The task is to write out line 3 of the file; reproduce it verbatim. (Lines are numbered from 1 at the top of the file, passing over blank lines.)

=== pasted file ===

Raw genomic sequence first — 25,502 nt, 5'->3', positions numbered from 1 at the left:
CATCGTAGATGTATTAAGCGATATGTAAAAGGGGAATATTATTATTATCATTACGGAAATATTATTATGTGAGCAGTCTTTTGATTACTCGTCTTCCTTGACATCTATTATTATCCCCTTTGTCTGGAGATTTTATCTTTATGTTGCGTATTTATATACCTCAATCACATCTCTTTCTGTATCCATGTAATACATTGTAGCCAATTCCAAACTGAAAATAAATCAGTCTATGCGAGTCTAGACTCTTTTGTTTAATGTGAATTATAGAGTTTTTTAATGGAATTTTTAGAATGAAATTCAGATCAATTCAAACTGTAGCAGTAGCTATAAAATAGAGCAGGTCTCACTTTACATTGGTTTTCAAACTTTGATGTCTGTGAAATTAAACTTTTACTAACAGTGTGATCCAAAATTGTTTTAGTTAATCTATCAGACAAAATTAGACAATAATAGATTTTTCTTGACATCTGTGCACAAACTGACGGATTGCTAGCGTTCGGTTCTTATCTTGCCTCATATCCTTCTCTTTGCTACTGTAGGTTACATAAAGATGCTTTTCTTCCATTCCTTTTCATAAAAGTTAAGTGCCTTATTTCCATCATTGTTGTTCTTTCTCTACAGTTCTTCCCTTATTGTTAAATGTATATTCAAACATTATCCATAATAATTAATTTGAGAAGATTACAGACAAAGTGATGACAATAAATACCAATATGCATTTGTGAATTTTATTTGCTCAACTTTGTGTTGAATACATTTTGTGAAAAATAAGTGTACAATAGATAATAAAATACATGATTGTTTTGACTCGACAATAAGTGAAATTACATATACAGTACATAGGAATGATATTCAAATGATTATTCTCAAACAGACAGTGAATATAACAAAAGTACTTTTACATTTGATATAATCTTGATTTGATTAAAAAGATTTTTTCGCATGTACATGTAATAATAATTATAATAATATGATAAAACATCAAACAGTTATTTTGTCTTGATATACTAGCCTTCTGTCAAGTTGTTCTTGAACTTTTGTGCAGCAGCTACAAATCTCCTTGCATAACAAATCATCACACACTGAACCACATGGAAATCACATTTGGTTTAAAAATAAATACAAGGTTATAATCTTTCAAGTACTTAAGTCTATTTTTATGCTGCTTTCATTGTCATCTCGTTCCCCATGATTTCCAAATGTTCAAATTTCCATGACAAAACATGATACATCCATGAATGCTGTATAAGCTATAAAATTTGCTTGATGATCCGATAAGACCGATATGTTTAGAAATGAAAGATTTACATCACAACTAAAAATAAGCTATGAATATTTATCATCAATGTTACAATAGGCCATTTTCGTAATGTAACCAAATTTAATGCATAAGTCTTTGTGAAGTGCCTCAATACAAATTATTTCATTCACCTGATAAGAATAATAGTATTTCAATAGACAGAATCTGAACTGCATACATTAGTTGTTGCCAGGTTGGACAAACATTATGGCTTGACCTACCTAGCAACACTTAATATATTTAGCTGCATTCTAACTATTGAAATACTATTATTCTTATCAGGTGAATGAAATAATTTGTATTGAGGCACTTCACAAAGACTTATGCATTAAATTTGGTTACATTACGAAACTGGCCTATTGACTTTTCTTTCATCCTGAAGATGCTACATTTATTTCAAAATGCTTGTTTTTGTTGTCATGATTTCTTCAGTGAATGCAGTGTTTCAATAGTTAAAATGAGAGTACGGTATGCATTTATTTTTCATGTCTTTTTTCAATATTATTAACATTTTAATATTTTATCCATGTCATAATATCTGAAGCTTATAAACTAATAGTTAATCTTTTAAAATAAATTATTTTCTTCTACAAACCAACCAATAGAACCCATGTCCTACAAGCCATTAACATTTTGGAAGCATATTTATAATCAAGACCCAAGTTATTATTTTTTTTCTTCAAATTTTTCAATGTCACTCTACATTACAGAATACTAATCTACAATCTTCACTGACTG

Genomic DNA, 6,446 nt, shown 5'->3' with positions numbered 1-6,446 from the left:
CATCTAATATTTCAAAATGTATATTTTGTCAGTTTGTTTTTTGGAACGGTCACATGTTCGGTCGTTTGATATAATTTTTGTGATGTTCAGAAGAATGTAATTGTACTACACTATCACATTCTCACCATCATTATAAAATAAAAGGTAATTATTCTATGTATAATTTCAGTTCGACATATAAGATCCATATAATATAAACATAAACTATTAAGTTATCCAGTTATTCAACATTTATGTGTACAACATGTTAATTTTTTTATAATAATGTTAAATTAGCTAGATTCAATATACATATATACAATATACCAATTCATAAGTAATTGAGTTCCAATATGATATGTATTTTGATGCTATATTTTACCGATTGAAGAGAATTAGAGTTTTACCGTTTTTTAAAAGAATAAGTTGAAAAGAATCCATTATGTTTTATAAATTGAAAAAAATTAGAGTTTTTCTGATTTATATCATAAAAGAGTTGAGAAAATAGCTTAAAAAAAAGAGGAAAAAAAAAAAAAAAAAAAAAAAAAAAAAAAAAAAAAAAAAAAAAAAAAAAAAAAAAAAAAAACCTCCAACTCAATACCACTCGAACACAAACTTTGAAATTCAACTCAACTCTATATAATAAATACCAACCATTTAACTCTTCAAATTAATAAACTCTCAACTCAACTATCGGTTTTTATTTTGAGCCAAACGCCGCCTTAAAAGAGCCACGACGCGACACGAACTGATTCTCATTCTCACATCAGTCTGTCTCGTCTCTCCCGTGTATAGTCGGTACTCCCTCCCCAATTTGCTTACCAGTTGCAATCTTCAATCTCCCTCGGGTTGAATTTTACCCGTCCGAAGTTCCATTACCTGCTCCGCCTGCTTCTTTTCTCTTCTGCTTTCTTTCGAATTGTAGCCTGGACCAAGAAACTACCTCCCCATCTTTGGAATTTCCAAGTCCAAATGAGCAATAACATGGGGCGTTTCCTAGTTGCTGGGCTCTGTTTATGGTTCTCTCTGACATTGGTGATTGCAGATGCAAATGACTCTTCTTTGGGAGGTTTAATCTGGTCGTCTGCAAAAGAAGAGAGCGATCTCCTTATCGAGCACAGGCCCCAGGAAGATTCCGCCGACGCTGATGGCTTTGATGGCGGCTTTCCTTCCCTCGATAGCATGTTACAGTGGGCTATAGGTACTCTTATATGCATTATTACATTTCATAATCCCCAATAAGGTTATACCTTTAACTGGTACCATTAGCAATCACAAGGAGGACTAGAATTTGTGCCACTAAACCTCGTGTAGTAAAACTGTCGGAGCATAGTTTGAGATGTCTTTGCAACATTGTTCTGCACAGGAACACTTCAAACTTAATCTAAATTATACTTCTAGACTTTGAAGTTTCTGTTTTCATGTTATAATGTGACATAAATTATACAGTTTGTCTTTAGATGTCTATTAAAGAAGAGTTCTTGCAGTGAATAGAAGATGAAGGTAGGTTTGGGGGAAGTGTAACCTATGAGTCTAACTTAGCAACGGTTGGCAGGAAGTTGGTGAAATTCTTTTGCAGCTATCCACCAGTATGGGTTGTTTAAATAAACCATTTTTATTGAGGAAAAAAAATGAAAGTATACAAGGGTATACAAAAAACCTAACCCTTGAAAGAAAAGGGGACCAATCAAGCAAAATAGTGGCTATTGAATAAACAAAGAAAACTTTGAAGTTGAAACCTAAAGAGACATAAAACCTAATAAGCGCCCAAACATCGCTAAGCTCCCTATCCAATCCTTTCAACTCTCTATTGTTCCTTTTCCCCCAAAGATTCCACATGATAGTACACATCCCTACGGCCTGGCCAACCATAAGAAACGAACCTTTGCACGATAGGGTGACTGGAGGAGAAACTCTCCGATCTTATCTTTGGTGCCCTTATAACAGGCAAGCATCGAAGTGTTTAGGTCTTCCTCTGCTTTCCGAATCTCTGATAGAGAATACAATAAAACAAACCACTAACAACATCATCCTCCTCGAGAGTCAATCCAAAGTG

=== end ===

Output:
Genomic DNA, 6,446 nt, shown 5'->3' with positions numbered 1-6,446 from the left: